Author: AZAM AHMED and NICOLE PERLROTH / Source: New York Times
Azam Ahmed: One morning earlier this year, I got a call from Mario E. Patrón, a prominent human rights lawyer in Mexico. He wanted to talk in person. When he arrived at The New York Times’s Mexico bureau, he took a seat in the conference room and asked me for my phone. He then collected the phones of everyone else in the room, walked them outside and placed them in our lobby. Out of earshot. “Our phones are being monitored,” he told me.
Mr. Patrón went on to explain that he and two other lawyers on his staff at Centro Prodh, including the one representing the families of 43 students missing from a teachers college in Ayotzinapa, had been targeted by highly sophisticated spyware that could take over a cellphone, including the microphone. The spyware, known as Pegasus, could monitor calls, emails, calendar appointments and even encrypted messages. It essentially turned a phone into a personal bug.
Mr. Patrón then introduced me to Luis Fernando García, a digital rights activist who had been tracking the use of the software against activists, journalists and others. He showed me more cases where he suspected individuals had been targeted. I got suspicious that perhaps others had also been targeted, and went looking myself.
As described in an article published Monday, we found that many people were targeted: anti-corruption academics, journalists and the family members of at least two of those who were targeted, including the teenage son of Carmen Aristegui, one of the country’s most prominent reporters. Nearly every person I interviewed did the same thing Mr. Patrón had — moved their phones into a separate location. Carlos Loret de Mola, a well-known journalist, had another approach. He carried some seven cellphones with him at any given time, and used them intermittently to foil any spying attempts.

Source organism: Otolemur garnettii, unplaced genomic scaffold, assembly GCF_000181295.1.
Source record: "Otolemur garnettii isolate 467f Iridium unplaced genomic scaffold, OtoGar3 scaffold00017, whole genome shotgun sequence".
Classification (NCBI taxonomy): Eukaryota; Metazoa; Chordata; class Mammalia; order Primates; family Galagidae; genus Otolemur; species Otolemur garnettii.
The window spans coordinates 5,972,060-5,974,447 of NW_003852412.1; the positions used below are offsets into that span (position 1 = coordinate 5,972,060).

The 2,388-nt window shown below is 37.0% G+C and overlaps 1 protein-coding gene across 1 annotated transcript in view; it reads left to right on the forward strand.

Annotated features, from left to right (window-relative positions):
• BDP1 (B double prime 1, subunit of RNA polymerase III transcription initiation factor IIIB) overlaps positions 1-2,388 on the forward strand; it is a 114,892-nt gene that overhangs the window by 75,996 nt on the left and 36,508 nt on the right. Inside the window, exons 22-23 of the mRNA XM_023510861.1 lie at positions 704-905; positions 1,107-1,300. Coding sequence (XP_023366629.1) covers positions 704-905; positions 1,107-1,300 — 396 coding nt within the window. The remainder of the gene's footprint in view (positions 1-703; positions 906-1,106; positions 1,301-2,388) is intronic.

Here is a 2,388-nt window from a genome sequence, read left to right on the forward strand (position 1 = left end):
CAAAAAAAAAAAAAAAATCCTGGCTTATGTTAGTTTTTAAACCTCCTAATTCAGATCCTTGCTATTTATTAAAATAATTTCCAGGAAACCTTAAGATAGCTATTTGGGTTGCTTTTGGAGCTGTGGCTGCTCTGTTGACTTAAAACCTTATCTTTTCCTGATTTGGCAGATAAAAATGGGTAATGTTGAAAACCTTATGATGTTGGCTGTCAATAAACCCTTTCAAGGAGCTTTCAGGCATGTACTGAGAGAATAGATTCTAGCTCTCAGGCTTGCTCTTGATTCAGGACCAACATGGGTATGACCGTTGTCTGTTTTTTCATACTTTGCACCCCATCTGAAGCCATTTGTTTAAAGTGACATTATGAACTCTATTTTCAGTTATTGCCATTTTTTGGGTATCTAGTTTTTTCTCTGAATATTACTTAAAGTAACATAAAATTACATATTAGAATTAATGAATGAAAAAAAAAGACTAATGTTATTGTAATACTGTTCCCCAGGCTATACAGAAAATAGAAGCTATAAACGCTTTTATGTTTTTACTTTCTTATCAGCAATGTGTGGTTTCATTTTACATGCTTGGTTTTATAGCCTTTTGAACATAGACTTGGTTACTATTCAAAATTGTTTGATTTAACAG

The messages that were sent to Ms. Aristegui — which included a link to click on that would then install the spyware — especially interested me. As I reviewed them, I began to panic. I’d received identical messages, I recalled, and I remembered clicking on one of them. The link was broken, and I was taken to a blank page. I thought little of it at the time — this was before there had been any reporting on the NSO Group, an Israeli cyberarms manufacturer that made the software, and the suspected misuse of it by the Mexican government. But for months after, my phone often malfunctioned. Dropped calls, calls that would not connect, apps suddenly shutting down. It got bad enough that I wiped the phone.
Of course, that meant we could never check to see if the phone had been targeted. I no longer had the original message with the link to check; and if the software had indeed been downloaded, it was now erased. I continued working, but used a separate phone to conduct my research.
In researching the software, I realized that the person who had written the most about NSO was my own…
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